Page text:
I love my car. I miss my car. Here in NC, I’m very, very lucky to have found an amazing apartment so close to everything on campus. Pretty much everywhere is within walking distance. Except for the grocery store. It’s actually only about a thirty minute walk away but I have to make sure that I time it correctly because there is nothing worse than walking that distance (in jeans) in the humidity. I speak from experience! My rule of thumb is not to use a basket while shopping and to only buy whatever my two hands can carry. This ensures that I’m not logging heaving bags all the way home – again, I speak from experience! There are buses, but they are so infrequent that it’s sometimes easier to walk…

THE CURRENCY

This might seem like a silly one but American currency can be very confusing! First of all, a wad of dollars makes you feel like you’re loaded when you’re actually not. Boo. 😦 And don’t get me started on the coins. What’s a dime and why is a five cent coin bigger that a ten cent coin!? Aragh. This can be very frustrating when you’re trying to pay for your coffee and a very large queue is forming behind you. Thankfully, most places accept card, even if you’re only buying a bottle of water. I’ll admit, having to swipe instead of entering a pin did take a bit of getting used to too! You can’t swipe too fast and definitely not too slow. But I’m a pro swiper now! 🙂


I know that I’m very lucky that these are the only challenges I’ve faced in the U.S. Some of my friends from around the world have definitely experienced culture shock, particularly because of the language barrier. My fellow Fulbrighters and I have all remained in contact because it’s important to have a strong network of support. If you’re finding living abroad challenging, never be afraid to reach out to someone. Even if they’re not going through the same thing, they’re sure to offer kind words of support and sometimes that’s all you need.

Road Trip to Asheville, North Carolina

Blue Ridge Parkway

A view from the Blue Ridge Parkway

Last week my boyfriend came to visit and we went on a road trip to Asheville, North Carolina. Asheville is a beautiful city in western North Carolina, about three and a half hours away from Chapel Hill. So, for that all-American experience, we rented a pick-up truck, booked an Airbnb and off we went!

Asheville was as beautiful as everyone said it would be. It’s a very laid-back city with a strong hippy vibe. The food was amazing and the craft beer is supposed to be even better. I don’t actually like beer but the wine was pretty good!

Asheville

A view from the Blue Ridge Parkway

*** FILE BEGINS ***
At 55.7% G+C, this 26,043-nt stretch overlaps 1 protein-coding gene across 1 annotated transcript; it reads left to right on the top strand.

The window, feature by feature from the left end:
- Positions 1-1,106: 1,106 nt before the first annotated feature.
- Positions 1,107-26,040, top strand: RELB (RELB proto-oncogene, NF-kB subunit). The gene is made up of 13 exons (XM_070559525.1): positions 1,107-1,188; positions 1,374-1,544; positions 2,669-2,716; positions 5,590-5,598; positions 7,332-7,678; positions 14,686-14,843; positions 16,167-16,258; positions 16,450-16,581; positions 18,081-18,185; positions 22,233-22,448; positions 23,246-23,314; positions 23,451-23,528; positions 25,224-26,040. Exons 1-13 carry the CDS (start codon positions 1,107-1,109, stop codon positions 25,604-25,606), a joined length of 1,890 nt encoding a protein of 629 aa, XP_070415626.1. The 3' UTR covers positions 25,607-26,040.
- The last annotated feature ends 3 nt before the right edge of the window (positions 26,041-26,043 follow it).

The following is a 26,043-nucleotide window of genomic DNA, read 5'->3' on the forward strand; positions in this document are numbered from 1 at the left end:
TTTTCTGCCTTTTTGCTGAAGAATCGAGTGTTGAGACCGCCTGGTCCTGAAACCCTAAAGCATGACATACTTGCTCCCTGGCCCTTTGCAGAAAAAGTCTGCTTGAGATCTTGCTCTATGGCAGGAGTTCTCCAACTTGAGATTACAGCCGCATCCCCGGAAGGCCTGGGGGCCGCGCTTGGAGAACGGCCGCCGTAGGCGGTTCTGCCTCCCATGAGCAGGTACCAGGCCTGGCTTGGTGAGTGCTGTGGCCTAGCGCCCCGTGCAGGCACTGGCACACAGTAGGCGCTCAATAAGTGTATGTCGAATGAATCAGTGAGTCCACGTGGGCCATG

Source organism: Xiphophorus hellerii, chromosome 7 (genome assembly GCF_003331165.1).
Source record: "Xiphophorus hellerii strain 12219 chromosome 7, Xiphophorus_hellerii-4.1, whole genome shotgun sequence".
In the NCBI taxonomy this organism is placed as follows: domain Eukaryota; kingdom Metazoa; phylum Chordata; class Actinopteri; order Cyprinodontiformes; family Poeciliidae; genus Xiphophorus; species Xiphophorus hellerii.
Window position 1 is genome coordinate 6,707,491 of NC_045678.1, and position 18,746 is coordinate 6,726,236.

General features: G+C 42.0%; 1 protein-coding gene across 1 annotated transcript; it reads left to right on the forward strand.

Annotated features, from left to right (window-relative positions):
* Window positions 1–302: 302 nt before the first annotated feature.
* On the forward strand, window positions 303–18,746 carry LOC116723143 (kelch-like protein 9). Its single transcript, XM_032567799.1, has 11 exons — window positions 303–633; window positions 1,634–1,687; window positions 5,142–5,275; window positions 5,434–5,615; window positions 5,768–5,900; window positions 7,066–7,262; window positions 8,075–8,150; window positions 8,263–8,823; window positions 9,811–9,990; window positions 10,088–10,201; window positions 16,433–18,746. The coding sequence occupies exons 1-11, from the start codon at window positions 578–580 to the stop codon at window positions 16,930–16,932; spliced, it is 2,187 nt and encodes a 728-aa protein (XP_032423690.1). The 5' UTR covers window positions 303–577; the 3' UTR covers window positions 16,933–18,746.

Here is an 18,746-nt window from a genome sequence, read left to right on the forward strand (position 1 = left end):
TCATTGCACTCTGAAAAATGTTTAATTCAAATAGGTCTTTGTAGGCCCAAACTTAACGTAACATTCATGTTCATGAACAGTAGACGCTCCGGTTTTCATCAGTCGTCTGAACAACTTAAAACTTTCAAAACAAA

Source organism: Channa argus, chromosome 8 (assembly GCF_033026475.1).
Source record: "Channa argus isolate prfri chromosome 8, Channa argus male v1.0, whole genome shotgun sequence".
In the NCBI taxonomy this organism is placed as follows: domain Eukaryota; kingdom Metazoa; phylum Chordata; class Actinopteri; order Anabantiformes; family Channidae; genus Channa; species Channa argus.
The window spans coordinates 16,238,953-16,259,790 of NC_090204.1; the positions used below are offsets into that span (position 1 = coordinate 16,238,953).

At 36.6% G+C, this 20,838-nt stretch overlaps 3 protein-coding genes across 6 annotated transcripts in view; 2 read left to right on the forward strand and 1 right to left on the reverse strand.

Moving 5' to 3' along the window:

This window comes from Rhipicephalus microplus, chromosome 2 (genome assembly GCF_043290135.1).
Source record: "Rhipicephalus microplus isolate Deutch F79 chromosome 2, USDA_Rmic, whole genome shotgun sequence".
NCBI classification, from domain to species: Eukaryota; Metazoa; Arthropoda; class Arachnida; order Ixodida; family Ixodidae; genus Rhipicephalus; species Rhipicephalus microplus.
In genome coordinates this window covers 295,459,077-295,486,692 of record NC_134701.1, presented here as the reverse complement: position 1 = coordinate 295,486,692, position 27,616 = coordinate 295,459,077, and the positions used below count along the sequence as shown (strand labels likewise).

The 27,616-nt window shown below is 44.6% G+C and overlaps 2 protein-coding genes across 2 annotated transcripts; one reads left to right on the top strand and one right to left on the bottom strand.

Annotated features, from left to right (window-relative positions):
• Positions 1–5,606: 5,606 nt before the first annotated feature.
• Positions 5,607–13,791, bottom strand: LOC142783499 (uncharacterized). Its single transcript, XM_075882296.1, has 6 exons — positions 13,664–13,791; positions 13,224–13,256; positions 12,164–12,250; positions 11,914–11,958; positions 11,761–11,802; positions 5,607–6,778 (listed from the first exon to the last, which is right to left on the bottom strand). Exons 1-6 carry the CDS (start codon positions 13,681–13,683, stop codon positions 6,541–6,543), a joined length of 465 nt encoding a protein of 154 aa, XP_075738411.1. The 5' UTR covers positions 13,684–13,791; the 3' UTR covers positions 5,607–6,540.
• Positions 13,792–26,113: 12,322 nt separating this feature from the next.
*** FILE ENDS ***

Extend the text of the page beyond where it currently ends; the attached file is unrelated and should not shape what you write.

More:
The first day we got there we spent the day exploring downtown Asheville – our apartment was within walking distance and our air bnb hosts recommended some great bars and restaurants. The weather was perfect – not too hot and definitely not too cold which made all that walking very easy.

Biltmore House

Biltmore House

The second day we visited the Biltmore Estate. Biltmore House, the main house on the estate, was built by George Vanderbilt in the late nineteenth century. It’s the largest privately owned house in the US. We couldn’t take any photos inside the house but the place was restored to near perfection. It really gave you a feel of what it would have been like to be one of Vanderbilt’s guests. The view from the house was nothing short of magnificent. Miles and miles of trees, rolling green hills and perfect blue sky. I really fell in love with the place because of that view!

The Biltmore Estate was designed to be self-sustaining and the Biltmore Winery is located just a short drive from the house. A free tour of the winery is included in the cost of admission along with free wine tastings. Needless to say I came home with a great bottle of Riesling.

The view from The Biltmore

The view from The Biltmore

The third day we drove along the Blue Ridge Parkway. This parkway runs through Virginia and North Carolina, mostly along the Blue Ridge Mountains which are part of the Appalachian Mountains. Again, the views were spectacular. The weather was cooler that day but it was the perfect time to make the trip because the leaves had just started to change colour, making the views even more amazing.

That evening it started lashing rain! And when it rains in North Carolina, it pours. The weather has been pretty miserable since but hopefully we’ll get some sunshine before the week is out. All in all, the trip to Asheville was amazing and we’re both so glad we got to see a beautiful part of North Carolina.